Pilgrim’s Pride’s Attractive Valuation and Cost Savings Make It a Worthy Investment

Pilgrim’s Pride is flying high this year due to cost savings and a strong distribution network, and the trend looks set to continue.

Apr 28, 2014 at 5:23PM

Pilgrim's Pride (NASDAQ:PPC) has been in great form this year. The chicken producer's shares have gained a hearty 35% in 2014, driven by impressive fourth-quarter results that were released in February. Looking ahead, there's a good chance that Pilgrim's strong performance will continue, even though it faces competition from the likes of Tyson Foods (NYSE:TSN) and Sanderson Farms (NASDAQ:SAFM)

Focus on savings
Pilgrim's Pride is making some really good moves. The company reported an EBITDA of $196.5 million in the fourth quarter, a massive increase of $132 million from the same period last year. The improvement in EBITDA was a result of various cost-saving initiatives, such as closing underperforming plants and even reducing free Gatorade for workers.

The plan for 2014 looks even more aggressive, because Pilgrim's is planning to save $220 million through its cost-reduction moves this year.

A strong network
Pilgrim's Pride has notable customers in both food service and retail. It supplies its products to the likes of ConAgra, Sysco, Burger King, Yum! Brands, etc. Pilgrim's Pride has entered into fixed long-term price contracts with these players in food service, which will help the company maximize its sales, and eventually deliver more value to shareholders. In addition, Pilgrim's tie-ups with Wal-Mart, Costco, Kroger, Publix, Safeway, Supervalu, and Hy-Vee in the retail segment further strengthens its distribution levels. 

Moreover, Pilgrim's Pride has worked with key regional retailers in 2013 and developed a brand of antibiotic-free, or ABF, chicken. Pilgrim's moved fast in this market after noticing high demand for ABF chicken, and now it is among the biggest producers of this chicken variety. ABF chicken is in strong demand, and it has a lot of room to grow in the future because it accounts for just 9% of the $10 billion fresh chicken market, according to IRI/FreshLook. 

Don't ignore Tyson
There could be tough competition in this segment, with Tyson already present in the ABF chicken market. Tyson is a bigger and more-diversified player as compared to Pilgrim's, and it has contracts with 4,300 poultry farmers. Access to such a big number of farmers could give Tyson a solid advantage in ABF chicken going forward as far as costs are concerned.

Tyson is encouraging its farmers to adopt cost-cutting moves such as using LED lights to grow the chicken instead of traditional lighting. Reportedly, this move is enabling chickens to gain an extra pound, while also resulting in tremendous cost savings for farmers due to the efficient nature of LED lights. So, Tyson might trigger a price war if it is able to get more chicken for less from its farmers.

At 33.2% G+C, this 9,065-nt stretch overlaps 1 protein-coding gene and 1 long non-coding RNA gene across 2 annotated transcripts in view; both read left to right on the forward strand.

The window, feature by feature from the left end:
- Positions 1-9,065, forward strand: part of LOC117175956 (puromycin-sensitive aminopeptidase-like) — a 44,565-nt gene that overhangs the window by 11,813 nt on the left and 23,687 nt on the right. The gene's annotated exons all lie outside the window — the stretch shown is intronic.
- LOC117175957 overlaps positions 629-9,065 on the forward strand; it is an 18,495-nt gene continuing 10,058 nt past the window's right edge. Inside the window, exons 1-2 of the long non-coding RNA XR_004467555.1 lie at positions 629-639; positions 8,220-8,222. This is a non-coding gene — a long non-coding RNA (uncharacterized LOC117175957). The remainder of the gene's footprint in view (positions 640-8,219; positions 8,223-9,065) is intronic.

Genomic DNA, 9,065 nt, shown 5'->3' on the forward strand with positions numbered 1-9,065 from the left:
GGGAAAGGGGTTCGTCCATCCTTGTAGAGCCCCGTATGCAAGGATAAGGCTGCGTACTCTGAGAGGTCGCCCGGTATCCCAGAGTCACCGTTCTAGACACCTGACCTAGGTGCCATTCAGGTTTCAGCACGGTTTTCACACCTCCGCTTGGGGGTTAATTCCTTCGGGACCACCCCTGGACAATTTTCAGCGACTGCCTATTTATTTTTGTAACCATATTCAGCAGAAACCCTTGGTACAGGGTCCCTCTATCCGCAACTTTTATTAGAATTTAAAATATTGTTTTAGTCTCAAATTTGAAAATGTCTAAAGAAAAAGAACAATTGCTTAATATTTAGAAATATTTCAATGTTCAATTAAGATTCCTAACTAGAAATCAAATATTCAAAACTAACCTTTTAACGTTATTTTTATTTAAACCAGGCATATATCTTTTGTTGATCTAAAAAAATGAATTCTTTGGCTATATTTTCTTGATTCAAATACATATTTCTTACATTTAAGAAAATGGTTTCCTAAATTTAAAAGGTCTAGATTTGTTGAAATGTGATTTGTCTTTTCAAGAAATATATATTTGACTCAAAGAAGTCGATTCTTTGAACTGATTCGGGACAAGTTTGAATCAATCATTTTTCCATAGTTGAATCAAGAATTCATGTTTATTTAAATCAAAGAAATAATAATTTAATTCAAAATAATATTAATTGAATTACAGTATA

Relative valuation
Pilgrim's Pride trades at a trailing P/E ratio of just 10.5. In comparison, Tyson is way more expensive at 18 times earnings. Also, Tyson's earnings are expected to grow at a slower rate of 7% for the next five years, while Pilgrim's is expected to grow at a faster rate of 9%.  

Considering that Tyson is a more-diversified player, let's take a look at how Pilgrim's stacks up against a more direct competitor such as Sanderson Farms.

Pilgrim's Pride is cheaper than Sanderson on both the trailing and forward P/E basis. Sanderson's trailing P/E is 11.5, while its forward P/E of 15.8 is once again more than Pilgrim's 14.5. In addition, Pilgrim's is a more profitable company, with a net profit margin of 6.53%. Comparatively, Sanderson lags behind with a net profit margin of 6.23%. Also, Sanderson's return on equity of 27% is also way behind Pilgrim's 46%. So, all in all, Pilgrim's Pride's valuation is also better than its peers.

Bottom line
Pilgrim's Pride has done significantly well this year, and the trend looks set to continue going forward. The company's focus on enhancing operational efficiency shows in its superior earnings growth projection. Considering that it distributes its product to key retailers across the U.S., it could be a good long-term bet.

Will this stock be your next multi-bagger?
Give me five minutes and I'll show how you could own the best stock for 2014. Every year, The Motley Fool's chief investment officer hand-picks 1 stock with outstanding potential. But it's not just any run-of-the-mill company. It's a stock perfectly positioned to cash in on one of the upcoming year's most lucrative trends. Last year his pick skyrocketed 134%. And previous top picks have gained upwards of 908%, 1,252% and 1,303% over the subsequent years! Believe me, you don't want to miss what could be his biggest winner yet! Just click here to download your free copy of "The Motley Fool's Top Stock for 2014" today.

Prabhat Sandheliya has no position in any stocks mentioned. The Motley Fool owns shares of Sanderson Farms. Try any of our Foolish newsletter services free for 30 days. We Fools may not all hold the same opinions, but we all believe that considering a diverse range of insights makes us better investors. The Motley Fool has a disclosure policy.